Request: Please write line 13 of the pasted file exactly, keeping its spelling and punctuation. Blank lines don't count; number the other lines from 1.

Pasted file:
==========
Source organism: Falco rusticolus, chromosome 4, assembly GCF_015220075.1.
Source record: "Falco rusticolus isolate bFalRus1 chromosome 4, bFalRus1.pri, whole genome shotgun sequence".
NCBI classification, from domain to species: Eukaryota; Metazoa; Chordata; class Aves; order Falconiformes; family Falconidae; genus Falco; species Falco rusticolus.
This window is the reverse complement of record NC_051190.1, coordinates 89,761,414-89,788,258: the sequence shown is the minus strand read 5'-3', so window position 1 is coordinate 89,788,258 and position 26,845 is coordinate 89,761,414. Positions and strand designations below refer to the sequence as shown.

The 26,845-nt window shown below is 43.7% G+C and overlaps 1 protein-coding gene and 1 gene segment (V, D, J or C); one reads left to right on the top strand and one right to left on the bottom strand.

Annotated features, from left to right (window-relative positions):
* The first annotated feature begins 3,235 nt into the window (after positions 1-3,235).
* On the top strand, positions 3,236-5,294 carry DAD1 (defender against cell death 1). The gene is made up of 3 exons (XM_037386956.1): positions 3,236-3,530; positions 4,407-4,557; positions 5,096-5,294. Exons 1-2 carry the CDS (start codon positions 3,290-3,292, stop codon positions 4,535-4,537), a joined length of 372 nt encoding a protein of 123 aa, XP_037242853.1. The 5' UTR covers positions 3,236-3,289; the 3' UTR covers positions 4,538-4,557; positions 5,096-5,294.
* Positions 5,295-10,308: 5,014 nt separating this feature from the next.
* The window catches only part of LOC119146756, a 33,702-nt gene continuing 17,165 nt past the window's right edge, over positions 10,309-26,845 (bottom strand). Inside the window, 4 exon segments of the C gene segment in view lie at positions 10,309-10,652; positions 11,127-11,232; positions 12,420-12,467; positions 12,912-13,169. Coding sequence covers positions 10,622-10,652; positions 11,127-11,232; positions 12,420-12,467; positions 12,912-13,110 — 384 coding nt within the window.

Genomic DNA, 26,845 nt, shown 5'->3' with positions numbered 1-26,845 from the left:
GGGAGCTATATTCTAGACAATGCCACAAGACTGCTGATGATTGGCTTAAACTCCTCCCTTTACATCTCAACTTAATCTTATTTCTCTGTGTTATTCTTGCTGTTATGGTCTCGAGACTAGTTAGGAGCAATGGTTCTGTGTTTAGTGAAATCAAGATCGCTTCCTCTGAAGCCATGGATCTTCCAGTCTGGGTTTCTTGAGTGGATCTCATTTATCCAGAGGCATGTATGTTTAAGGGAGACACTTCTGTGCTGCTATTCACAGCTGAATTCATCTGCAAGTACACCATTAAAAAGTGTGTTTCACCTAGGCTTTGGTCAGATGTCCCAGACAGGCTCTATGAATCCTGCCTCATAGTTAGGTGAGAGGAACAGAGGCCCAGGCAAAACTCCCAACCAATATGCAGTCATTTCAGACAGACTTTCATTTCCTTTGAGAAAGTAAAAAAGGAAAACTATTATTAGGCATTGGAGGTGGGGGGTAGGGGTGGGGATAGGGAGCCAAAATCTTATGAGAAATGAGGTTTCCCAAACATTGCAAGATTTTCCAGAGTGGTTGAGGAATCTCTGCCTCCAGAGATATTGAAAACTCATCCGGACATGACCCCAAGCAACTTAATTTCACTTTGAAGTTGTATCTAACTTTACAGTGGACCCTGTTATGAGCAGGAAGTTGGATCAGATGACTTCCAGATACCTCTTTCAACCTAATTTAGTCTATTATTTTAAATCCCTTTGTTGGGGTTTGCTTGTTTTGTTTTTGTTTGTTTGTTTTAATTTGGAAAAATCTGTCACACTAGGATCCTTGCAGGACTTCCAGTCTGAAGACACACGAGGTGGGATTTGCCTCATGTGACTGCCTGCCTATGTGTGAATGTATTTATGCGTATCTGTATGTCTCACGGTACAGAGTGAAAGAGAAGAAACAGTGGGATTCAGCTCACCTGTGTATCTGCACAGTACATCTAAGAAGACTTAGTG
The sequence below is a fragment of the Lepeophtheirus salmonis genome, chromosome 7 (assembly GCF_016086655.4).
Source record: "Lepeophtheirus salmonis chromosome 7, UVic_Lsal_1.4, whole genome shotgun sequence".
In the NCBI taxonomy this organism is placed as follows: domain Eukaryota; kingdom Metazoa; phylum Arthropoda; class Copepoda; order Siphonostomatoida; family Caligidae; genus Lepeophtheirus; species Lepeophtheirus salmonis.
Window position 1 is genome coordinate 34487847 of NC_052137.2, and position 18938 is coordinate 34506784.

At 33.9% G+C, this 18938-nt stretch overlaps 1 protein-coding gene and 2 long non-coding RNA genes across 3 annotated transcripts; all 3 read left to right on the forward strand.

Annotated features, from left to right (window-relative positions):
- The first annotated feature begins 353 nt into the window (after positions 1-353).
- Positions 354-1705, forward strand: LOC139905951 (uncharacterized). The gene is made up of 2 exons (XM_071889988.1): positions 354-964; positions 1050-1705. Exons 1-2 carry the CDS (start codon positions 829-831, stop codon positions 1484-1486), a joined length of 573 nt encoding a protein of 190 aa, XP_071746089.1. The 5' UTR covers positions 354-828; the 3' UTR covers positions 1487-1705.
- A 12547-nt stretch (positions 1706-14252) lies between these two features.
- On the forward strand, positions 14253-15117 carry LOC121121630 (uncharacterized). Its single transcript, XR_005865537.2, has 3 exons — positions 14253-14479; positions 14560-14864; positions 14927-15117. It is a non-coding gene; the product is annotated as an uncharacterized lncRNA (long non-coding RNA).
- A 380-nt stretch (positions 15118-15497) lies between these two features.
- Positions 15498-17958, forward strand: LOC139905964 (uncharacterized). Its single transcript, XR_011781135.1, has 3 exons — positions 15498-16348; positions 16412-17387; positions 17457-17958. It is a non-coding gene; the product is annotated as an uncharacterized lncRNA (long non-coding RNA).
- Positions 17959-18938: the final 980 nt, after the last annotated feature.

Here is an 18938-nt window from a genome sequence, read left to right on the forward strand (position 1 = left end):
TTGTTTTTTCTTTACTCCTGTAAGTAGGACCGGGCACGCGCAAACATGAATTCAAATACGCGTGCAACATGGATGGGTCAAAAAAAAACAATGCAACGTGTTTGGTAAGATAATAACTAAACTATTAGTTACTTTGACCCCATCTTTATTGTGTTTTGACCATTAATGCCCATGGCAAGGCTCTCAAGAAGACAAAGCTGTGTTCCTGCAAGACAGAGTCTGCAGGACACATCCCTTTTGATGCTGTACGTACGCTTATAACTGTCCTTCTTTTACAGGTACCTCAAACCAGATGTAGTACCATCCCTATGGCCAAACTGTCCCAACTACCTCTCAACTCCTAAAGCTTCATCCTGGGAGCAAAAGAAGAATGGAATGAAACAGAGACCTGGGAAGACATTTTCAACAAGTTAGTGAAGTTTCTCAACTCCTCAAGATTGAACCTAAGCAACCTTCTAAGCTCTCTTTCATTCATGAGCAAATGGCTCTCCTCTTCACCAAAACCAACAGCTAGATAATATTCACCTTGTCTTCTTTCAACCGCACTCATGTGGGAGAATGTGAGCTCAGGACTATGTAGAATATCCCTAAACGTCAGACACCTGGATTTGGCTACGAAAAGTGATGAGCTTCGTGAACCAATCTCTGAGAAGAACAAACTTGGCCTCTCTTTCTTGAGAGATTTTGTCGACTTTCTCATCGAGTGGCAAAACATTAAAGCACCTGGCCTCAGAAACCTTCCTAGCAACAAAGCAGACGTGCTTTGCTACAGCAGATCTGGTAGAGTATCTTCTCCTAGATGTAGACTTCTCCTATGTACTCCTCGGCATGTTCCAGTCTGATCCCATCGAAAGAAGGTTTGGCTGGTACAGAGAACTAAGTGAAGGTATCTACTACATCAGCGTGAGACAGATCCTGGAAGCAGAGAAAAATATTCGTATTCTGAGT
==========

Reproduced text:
The sequence below is a fragment of the Lepeophtheirus salmonis genome, chromosome 7 (assembly GCF_016086655.4).